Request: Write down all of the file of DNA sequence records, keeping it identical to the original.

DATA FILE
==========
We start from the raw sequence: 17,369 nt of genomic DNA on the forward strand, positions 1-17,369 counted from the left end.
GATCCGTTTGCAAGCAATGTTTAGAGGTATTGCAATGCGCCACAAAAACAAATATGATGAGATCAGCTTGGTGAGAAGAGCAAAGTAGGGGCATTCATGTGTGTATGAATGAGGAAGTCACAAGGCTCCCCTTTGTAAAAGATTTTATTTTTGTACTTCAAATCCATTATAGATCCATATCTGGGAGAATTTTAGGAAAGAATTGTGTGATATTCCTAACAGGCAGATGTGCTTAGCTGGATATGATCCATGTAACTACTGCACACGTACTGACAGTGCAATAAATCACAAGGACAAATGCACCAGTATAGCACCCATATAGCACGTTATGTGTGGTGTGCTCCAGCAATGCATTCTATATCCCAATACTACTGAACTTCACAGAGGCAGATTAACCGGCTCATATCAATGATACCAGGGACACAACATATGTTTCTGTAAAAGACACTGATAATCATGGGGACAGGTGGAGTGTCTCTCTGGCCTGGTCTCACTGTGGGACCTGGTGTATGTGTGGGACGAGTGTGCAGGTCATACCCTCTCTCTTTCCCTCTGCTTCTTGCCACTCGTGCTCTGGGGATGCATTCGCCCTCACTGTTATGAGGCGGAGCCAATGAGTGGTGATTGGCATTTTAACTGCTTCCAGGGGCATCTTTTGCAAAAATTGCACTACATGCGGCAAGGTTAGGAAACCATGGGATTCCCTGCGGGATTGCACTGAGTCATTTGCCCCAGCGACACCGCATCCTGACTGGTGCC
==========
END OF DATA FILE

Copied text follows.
We start from the raw sequence: 17,369 nt of genomic DNA on the forward strand, positions 1-17,369 counted from the left end.
GATCCGTTTGCAAGCAATGTTTAGAGGTATTGCAATGCGCCACAAAAACAAATATGATGAGATCAGCTTGGTGAGAAGAGCAAAGTAGGGGCATTCATGTGTGTATGAATGAGGAAGTCACAAGGCTCCCCTTTGTAAAAGATTTTATTTTTGTACTTCAAATCCATTATAGATCCATATCTGGGAGAATTTTAGGAAAGAATTGTGTGATATTCCTAACAGGCAGATGTGCTTAGCTGGATATGATCCATGTAACTACTGCACACGTACTGACAGTGCAATAAATCACAAGGACAAATGCACCAGTATAGCACCCATATAGCACGTTATGTGTGGTGTGCTCCAGCAATGCATTCTATATCCCAATACTACTGAACTTCACAGAGGCAGATTAACCGGCTCATATCAATGATACCAGGGACACAACATATGTTTCTGTAAAAGACACTGATAATCATGGGGACAGGTGGAGTGTCTCTCTGGCCTGGTCTCACTGTGGGACCTGGTGTATGTGTGGGACGAGTGTGCAGGTCATACCCTCTCTCTTTCCCTCTGCTTCTTGCCACTCGTGCTCTGGGGATGCATTCGCCCTCACTGTTATGAGGCGGAGCCAATGAGTGGTGATTGGCATTTTAACTGCTTCCAGGGGCATCTTTTGCAAAAATTGCACTACATGCGGCAAGGTTAGGAAACCATGGGATTCCCTGCGGGATTGCACTGAGTCATTTGCCCCAGCGACACCGCATCCTGACTGGTGCC